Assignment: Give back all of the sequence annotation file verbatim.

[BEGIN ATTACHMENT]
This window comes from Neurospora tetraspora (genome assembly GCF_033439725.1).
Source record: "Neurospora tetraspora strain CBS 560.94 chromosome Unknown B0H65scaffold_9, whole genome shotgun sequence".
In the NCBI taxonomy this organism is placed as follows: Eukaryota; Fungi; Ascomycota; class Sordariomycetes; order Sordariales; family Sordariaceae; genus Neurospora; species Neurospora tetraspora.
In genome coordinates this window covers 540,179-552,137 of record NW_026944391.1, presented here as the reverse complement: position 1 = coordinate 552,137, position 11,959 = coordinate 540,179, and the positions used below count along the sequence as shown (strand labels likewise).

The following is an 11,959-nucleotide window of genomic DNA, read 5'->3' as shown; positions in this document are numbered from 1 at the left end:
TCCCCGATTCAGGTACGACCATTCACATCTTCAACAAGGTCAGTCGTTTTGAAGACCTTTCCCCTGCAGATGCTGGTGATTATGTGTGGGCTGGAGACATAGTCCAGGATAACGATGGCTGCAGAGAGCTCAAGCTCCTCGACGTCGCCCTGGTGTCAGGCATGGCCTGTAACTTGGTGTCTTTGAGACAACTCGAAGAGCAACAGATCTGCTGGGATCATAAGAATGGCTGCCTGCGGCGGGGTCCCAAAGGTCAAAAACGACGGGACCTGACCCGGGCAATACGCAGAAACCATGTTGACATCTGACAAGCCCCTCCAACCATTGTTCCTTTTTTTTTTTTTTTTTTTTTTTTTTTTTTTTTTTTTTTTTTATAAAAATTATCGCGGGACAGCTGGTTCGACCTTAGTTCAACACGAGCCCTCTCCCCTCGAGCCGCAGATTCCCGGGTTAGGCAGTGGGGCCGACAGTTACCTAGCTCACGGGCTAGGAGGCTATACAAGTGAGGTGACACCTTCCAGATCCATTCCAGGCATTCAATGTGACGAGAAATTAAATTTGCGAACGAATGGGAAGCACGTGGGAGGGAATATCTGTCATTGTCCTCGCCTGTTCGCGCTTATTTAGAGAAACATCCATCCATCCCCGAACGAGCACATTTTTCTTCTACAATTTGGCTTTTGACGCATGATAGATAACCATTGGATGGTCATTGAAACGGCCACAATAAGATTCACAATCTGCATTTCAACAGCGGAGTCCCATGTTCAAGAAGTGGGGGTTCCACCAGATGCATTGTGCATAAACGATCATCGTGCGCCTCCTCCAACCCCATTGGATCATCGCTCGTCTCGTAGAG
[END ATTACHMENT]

This window comes from Neurospora tetraspora (genome assembly GCF_033439725.1).
Source record: "Neurospora tetraspora strain CBS 560.94 chromosome Unknown B0H65scaffold_9, whole genome shotgun sequence".
In the NCBI taxonomy this organism is placed as follows: Eukaryota; Fungi; Ascomycota; class Sordariomycetes; order Sordariales; family Sordariaceae; genus Neurospora; species Neurospora tetraspora.
In genome coordinates this window covers 540,179-552,137 of record NW_026944391.1, presented here as the reverse complement: position 1 = coordinate 552,137, position 11,959 = coordinate 540,179, and the positions used below count along the sequence as shown (strand labels likewise).

The following is an 11,959-nucleotide window of genomic DNA, read 5'->3' as shown; positions in this document are numbered from 1 at the left end:
TCCCCGATTCAGGTACGACCATTCACATCTTCAACAAGGTCAGTCGTTTTGAAGACCTTTCCCCTGCAGATGCTGGTGATTATGTGTGGGCTGGAGACATAGTCCAGGATAACGATGGCTGCAGAGAGCTCAAGCTCCTCGACGTCGCCCTGGTGTCAGGCATGGCCTGTAACTTGGTGTCTTTGAGACAACTCGAAGAGCAACAGATCTGCTGGGATCATAAGAATGGCTGCCTGCGGCGGGGTCCCAAAGGTCAAAAACGACGGGACCTGACCCGGGCAATACGCAGAAACCATGTTGACATCTGACAAGCCCCTCCAACCATTGTTCCTTTTTTTTTTTTTTTTTTTTTTTTTTTTTTTTTTTTTTTTTTATAAAAATTATCGCGGGACAGCTGGTTCGACCTTAGTTCAACACGAGCCCTCTCCCCTCGAGCCGCAGATTCCCGGGTTAGGCAGTGGGGCCGACAGTTACCTAGCTCACGGGCTAGGAGGCTATACAAGTGAGGTGACACCTTCCAGATCCATTCCAGGCATTCAATGTGACGAGAAATTAAATTTGCGAACGAATGGGAAGCACGTGGGAGGGAATATCTGTCATTGTCCTCGCCTGTTCGCGCTTATTTAGAGAAACATCCATCCATCCCCGAACGAGCACATTTTTCTTCTACAATTTGGCTTTTGACGCATGATAGATAACCATTGGATGGTCATTGAAACGGCCACAATAAGATTCACAATCTGCATTTCAACAGCGGAGTCCCATGTTCAAGAAGTGGGGGTTCCACCAGATGCATTGTGCATAAACGATCATCGTGCGCCTCCTCCAACCCCATTGGATCATCGCTCGTCTCGTAGAG